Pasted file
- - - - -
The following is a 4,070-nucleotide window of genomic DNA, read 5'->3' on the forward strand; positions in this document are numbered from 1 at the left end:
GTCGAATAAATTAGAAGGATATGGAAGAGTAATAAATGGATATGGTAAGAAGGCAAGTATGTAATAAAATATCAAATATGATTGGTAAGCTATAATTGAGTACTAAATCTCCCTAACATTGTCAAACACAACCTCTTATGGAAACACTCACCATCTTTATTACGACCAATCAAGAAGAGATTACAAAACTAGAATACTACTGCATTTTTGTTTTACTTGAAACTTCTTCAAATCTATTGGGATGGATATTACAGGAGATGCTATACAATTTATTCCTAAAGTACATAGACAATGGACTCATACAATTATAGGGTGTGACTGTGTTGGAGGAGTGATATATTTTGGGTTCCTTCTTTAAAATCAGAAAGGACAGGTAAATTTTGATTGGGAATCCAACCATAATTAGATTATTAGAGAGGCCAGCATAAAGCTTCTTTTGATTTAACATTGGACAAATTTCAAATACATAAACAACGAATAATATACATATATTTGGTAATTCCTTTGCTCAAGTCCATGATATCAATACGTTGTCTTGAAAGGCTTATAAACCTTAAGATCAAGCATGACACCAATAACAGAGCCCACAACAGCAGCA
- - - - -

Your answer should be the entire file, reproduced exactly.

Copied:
The following is a 4,070-nucleotide window of genomic DNA, read 5'->3' on the forward strand; positions in this document are numbered from 1 at the left end:
GTCGAATAAATTAGAAGGATATGGAAGAGTAATAAATGGATATGGTAAGAAGGCAAGTATGTAATAAAATATCAAATATGATTGGTAAGCTATAATTGAGTACTAAATCTCCCTAACATTGTCAAACACAACCTCTTATGGAAACACTCACCATCTTTATTACGACCAATCAAGAAGAGATTACAAAACTAGAATACTACTGCATTTTTGTTTTACTTGAAACTTCTTCAAATCTATTGGGATGGATATTACAGGAGATGCTATACAATTTATTCCTAAAGTACATAGACAATGGACTCATACAATTATAGGGTGTGACTGTGTTGGAGGAGTGATATATTTTGGGTTCCTTCTTTAAAATCAGAAAGGACAGGTAAATTTTGATTGGGAATCCAACCATAATTAGATTATTAGAGAGGCCAGCATAAAGCTTCTTTTGATTTAACATTGGACAAATTTCAAATACATAAACAACGAATAATATACATATATTTGGTAATTCCTTTGCTCAAGTCCATGATATCAATACGTTGTCTTGAAAGGCTTATAAACCTTAAGATCAAGCATGACACCAATAACAGAGCCCACAACAGCAGCA